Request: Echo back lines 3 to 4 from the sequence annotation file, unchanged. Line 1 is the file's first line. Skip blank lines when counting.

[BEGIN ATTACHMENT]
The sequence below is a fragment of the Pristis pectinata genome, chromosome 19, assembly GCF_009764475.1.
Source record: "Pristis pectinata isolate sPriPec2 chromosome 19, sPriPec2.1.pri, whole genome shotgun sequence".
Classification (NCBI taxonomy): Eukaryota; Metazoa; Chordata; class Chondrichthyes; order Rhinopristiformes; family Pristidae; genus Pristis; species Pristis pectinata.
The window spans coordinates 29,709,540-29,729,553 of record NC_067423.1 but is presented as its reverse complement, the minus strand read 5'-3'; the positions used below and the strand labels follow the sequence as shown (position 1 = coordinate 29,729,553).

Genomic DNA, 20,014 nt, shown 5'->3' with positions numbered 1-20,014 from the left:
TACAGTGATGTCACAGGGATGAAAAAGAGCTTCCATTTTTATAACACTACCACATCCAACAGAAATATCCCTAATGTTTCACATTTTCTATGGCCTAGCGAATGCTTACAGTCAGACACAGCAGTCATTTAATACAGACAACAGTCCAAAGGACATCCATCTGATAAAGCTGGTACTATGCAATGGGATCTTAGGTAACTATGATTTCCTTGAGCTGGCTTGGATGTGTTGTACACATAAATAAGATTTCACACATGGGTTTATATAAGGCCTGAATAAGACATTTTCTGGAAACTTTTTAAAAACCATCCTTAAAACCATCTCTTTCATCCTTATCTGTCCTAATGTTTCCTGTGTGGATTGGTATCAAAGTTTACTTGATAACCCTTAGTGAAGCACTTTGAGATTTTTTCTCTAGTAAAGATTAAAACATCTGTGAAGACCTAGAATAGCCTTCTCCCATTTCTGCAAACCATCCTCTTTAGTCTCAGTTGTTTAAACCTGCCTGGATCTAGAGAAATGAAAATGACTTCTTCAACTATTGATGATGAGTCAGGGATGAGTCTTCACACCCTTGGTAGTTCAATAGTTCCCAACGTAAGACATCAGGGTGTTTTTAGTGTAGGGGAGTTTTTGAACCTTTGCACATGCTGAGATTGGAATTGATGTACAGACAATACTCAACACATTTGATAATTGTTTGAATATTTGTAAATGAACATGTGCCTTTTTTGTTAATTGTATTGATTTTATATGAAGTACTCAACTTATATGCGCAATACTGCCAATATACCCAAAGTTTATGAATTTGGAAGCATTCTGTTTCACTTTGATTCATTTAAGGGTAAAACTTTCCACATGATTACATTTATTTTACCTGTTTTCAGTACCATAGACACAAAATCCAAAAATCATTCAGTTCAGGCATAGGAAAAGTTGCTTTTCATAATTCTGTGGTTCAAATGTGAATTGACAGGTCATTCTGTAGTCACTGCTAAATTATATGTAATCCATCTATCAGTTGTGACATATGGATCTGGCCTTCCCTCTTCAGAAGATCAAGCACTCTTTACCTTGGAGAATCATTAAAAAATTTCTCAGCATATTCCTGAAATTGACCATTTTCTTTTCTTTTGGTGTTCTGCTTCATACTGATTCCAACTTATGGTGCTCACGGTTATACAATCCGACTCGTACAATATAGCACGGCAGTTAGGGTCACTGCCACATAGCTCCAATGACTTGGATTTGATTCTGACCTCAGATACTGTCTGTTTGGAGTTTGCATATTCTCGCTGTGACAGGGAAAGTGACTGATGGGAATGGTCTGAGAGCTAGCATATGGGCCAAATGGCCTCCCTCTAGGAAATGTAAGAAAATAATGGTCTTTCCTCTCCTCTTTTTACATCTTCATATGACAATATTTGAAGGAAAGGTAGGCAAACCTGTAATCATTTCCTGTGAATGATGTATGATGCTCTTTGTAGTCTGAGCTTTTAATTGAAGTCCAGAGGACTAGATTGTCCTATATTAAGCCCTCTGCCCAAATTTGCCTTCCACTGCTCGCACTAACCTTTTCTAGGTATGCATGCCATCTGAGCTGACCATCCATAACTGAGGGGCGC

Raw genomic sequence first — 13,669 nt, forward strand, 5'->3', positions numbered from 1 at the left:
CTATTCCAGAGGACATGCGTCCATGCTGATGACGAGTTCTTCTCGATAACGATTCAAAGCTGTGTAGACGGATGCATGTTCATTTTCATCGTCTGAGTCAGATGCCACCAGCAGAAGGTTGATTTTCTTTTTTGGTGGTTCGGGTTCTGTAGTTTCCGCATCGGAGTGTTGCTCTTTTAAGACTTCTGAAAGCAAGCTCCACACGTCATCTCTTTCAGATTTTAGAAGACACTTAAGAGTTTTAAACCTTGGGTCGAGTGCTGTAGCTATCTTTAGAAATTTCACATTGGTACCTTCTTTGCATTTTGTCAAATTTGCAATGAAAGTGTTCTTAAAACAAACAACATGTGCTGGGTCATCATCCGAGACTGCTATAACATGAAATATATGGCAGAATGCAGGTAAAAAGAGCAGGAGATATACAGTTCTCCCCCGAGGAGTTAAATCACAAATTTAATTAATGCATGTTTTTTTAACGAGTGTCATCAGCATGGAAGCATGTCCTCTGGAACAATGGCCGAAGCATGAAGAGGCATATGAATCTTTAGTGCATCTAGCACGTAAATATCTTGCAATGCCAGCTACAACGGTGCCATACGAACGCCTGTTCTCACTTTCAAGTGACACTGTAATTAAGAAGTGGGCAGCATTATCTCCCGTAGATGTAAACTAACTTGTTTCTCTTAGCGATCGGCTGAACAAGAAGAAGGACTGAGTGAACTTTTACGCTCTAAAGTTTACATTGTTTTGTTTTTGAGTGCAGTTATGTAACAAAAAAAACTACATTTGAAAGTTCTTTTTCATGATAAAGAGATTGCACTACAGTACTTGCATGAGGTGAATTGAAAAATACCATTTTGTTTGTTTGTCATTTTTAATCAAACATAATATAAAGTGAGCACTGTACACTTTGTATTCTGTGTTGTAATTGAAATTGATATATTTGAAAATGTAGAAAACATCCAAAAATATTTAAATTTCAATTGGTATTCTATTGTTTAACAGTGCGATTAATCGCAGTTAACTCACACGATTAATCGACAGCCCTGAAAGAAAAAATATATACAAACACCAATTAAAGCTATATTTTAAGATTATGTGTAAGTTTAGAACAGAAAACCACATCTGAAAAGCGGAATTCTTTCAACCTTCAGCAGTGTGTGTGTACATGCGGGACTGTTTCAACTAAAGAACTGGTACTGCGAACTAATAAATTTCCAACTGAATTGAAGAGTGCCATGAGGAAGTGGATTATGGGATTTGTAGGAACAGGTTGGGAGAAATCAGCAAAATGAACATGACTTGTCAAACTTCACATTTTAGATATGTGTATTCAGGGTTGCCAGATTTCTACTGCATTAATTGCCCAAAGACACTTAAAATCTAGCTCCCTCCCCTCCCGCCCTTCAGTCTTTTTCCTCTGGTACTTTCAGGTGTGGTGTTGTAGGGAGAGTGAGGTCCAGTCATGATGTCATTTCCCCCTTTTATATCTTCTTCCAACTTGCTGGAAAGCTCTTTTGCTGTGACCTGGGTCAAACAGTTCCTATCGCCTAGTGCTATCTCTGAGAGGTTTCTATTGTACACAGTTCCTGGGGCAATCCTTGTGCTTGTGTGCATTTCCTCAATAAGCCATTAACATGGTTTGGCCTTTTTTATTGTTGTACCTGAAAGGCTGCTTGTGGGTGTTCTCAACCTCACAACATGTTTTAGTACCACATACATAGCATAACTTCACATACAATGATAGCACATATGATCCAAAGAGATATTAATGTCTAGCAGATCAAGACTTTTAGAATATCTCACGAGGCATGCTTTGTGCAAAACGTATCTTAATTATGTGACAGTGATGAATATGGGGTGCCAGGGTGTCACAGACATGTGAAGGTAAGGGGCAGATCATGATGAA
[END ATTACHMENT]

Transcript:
Classification (NCBI taxonomy): Eukaryota; Metazoa; Chordata; class Chondrichthyes; order Rhinopristiformes; family Pristidae; genus Pristis; species Pristis pectinata.
The window spans coordinates 29,709,540-29,729,553 of record NC_067423.1 but is presented as its reverse complement, the minus strand read 5'-3'; the positions used below and the strand labels follow the sequence as shown (position 1 = coordinate 29,729,553).